An Inspirational Volunteer at Brighton’s Marathon

What an inspiring account by Well-being Practitioner and Sports Massage Therapist, Maria Pali about volunteering, in particular, at this year’s Brighton Marathon. Read on to find out why her role felt so important and such a privilege.

Volunteering with a Difference

2019 is turning out to be my year of volunteering.

So far I’ve,

  • volunteered at parkrun (a local free timed 5k running and walking event which takes
    place every Saturday morning). I’ve been a marshal, a bar code scanner and a funnel
  • co-led a six-week women’s cycling coaching program to develop bike handling skills
  • been a ride leader for Breeze Rides, which are rides exclusively for women
  • ride-led social rides for my cycling club Brighton Mitre CC. The club is thriving
    and has rides for non-members on the 1st and 3rd Sunday’s of the month called Come
    and Try It and Steady Social


Why do I volunteer?

For a sense of community. This is a word that is so easy to forget in our shut-away world. Volunteering allows me to give something to my local community. It allows me to connect with people locally who I might never meet. It brings us together in a shared experience.

To make a difference. Who wouldn’t want to make a positive difference to people around them? I’ve helped people to be fitter, to make new friendships, to achieve their goals.

To develop new skills. Training to be a British Cycling Coach and Breeze Champion has been one big learning curve. I had no idea there would be so much to it! From risk assessments, to creating coaching plans, to supporting and instructing. The list goes on. These skills are transferable to work situations and add to any career prospects I may have in the future.

For a confidence boost. I tend to be hard on myself and lack confidence. Seeing how positive and appreciative people are about my volunteering has made me so much more self-assured. I have a huge sense of purpose.

To make new friends. Volunteering makes me get out there and interact with people and it’s extremely social. There’s no chance of being lonely when I have so many people around me.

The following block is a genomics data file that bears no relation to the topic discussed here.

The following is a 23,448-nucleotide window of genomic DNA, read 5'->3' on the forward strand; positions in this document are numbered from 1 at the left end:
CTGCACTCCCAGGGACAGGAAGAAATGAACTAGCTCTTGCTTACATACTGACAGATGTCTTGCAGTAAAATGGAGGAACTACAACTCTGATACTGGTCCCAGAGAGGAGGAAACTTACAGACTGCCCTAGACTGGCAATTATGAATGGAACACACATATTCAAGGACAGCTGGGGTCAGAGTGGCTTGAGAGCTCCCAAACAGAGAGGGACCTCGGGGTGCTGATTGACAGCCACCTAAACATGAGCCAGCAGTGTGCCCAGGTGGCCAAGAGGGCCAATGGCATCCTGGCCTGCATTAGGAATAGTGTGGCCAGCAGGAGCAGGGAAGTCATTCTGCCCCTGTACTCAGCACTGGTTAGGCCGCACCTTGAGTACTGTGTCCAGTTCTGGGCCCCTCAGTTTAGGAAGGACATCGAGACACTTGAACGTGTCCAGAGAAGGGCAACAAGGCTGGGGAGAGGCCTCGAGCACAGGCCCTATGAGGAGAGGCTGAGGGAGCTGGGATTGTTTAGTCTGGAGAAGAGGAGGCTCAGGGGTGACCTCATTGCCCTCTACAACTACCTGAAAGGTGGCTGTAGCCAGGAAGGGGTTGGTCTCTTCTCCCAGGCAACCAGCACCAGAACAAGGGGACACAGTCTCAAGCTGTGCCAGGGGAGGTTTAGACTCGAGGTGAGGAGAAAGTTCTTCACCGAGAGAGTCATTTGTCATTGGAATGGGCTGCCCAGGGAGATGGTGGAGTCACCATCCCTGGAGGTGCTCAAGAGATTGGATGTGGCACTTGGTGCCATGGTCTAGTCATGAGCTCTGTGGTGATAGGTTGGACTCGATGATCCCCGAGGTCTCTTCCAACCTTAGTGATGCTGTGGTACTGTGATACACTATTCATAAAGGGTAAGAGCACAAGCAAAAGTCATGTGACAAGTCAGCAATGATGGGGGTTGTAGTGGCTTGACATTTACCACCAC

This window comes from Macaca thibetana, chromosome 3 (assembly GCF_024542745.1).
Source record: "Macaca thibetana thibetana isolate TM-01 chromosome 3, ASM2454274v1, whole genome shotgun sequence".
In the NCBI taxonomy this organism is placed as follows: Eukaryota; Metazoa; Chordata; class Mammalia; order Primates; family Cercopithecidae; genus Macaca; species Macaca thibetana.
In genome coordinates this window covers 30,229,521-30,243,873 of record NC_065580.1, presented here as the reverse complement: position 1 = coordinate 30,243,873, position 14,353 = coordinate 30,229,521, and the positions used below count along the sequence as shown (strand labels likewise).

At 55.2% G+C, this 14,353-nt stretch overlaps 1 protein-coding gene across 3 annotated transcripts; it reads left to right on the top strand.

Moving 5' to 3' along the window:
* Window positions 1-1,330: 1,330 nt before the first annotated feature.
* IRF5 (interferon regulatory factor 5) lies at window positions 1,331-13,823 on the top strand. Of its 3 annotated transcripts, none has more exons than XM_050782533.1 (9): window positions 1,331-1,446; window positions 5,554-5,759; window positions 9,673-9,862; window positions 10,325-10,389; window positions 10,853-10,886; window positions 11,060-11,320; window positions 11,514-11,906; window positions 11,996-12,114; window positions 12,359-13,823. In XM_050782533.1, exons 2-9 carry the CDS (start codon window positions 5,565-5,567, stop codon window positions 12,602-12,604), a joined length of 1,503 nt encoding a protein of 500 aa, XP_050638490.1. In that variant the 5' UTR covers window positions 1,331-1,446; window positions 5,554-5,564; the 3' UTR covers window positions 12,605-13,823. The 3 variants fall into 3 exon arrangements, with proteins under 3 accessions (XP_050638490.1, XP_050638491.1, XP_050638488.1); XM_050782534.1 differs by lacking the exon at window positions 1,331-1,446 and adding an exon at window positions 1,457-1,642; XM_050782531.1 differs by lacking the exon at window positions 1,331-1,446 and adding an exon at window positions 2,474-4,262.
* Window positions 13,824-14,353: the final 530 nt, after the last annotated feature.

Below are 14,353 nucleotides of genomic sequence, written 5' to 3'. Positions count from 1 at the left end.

An Unusual Volunteering Role at Brighton’s Marathon

Our club, Brighton Mitre Cycling Club, led and supported the elite runners!

The club also supported cyclists at this year’s inaugural BM ride (a Cycling Sportive which
took part on the closed roads prior to the marathon).

I can’t believe how nervous I was. It felt like it was such a big responsibility. Last year I ran the
marathon and saw my cycling chums leading the race and shouted out to them and it gave
me such a boost. I really wanted to do it myself this year so put my name down when our
cycling club Chair asked for volunteers.

Brighton Mitre CC Women Maria, Suzanne and Isobel prior to the marathon

~ Brighton Mitre CC Women Maria, Suzanne and Isobel prior to the marathon ~

The elite runners start at Withdean rather than at Preston Park. My guess is that this allows

them to have a flatter race than those of us mortals who must run up the hill at the side of
Preston Park and to avoid us getting caught up and slowed down in funnels which I have annoyingly experienced in that first mile.

Cycling buddy Suzanne was in charge and we were given our instructions. The male cyclists
would lead the male leader of the marathon and three of us female cyclists would lead the
women. If there was a break between first and second man and the same with the women,
we would break.

Our instructions were